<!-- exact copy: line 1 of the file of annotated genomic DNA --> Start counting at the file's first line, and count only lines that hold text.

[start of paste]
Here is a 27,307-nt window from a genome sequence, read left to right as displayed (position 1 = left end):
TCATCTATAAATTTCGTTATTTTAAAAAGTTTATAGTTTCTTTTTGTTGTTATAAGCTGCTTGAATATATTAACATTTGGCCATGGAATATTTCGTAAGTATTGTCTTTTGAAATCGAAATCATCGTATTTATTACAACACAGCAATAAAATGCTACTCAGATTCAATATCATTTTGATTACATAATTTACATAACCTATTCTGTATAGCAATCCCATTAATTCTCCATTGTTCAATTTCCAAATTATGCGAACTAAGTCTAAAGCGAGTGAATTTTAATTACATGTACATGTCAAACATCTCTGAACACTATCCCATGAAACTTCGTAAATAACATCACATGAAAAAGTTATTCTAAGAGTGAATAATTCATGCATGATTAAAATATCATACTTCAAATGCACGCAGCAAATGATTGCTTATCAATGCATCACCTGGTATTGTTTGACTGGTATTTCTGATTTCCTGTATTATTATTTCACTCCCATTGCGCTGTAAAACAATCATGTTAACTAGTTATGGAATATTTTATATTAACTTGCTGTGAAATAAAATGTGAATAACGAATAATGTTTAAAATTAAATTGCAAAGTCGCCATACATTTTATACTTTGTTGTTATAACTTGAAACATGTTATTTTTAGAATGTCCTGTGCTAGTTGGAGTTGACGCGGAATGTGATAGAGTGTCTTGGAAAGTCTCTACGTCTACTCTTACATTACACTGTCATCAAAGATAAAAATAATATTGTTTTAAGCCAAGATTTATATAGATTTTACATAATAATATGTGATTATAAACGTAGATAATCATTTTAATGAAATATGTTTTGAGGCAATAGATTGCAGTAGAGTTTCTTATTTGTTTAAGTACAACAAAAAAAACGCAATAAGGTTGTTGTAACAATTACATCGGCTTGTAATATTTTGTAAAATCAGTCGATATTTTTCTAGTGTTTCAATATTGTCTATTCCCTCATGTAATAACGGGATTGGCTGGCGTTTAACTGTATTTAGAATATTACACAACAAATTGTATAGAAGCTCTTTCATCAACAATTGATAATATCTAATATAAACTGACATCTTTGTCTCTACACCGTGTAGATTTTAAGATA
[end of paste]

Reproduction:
Here is a 27,307-nt window from a genome sequence, read left to right as displayed (position 1 = left end):